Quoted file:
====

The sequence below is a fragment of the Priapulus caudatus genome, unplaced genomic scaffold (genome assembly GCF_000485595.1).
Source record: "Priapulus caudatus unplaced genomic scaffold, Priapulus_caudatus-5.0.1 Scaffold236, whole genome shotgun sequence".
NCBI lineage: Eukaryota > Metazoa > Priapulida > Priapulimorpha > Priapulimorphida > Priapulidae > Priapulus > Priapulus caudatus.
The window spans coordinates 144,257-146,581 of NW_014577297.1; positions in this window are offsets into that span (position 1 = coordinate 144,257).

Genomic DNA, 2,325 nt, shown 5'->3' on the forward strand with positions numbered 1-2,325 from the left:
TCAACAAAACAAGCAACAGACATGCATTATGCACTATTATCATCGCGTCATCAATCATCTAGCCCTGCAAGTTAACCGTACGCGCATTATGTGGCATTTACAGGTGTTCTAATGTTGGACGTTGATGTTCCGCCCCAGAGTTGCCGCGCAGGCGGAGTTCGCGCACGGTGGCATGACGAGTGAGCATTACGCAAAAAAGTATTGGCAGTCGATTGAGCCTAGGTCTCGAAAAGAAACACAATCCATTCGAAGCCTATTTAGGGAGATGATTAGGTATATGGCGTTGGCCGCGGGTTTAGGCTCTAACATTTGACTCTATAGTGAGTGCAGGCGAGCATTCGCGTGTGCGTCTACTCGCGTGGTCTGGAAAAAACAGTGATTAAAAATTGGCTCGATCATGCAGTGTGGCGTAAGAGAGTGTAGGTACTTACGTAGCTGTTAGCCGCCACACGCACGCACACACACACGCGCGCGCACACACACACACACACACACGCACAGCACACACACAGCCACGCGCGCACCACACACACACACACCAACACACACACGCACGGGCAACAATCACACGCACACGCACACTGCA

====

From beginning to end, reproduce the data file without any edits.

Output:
The sequence below is a fragment of the Priapulus caudatus genome, unplaced genomic scaffold (genome assembly GCF_000485595.1).
Source record: "Priapulus caudatus unplaced genomic scaffold, Priapulus_caudatus-5.0.1 Scaffold236, whole genome shotgun sequence".
NCBI lineage: Eukaryota > Metazoa > Priapulida > Priapulimorpha > Priapulimorphida > Priapulidae > Priapulus > Priapulus caudatus.
The window spans coordinates 144,257-146,581 of NW_014577297.1; positions in this window are offsets into that span (position 1 = coordinate 144,257).

Genomic DNA, 2,325 nt, shown 5'->3' on the forward strand with positions numbered 1-2,325 from the left:
TCAACAAAACAAGCAACAGACATGCATTATGCACTATTATCATCGCGTCATCAATCATCTAGCCCTGCAAGTTAACCGTACGCGCATTATGTGGCATTTACAGGTGTTCTAATGTTGGACGTTGATGTTCCGCCCCAGAGTTGCCGCGCAGGCGGAGTTCGCGCACGGTGGCATGACGAGTGAGCATTACGCAAAAAAGTATTGGCAGTCGATTGAGCCTAGGTCTCGAAAAGAAACACAATCCATTCGAAGCCTATTTAGGGAGATGATTAGGTATATGGCGTTGGCCGCGGGTTTAGGCTCTAACATTTGACTCTATAGTGAGTGCAGGCGAGCATTCGCGTGTGCGTCTACTCGCGTGGTCTGGAAAAAACAGTGATTAAAAATTGGCTCGATCATGCAGTGTGGCGTAAGAGAGTGTAGGTACTTACGTAGCTGTTAGCCGCCACACGCACGCACACACACACGCGCGCGCACACACACACACACACACACGCACAGCACACACACAGCCACGCGCGCACCACACACACACACACCAACACACACACGCACGGGCAACAATCACACGCACACGCACACTGCA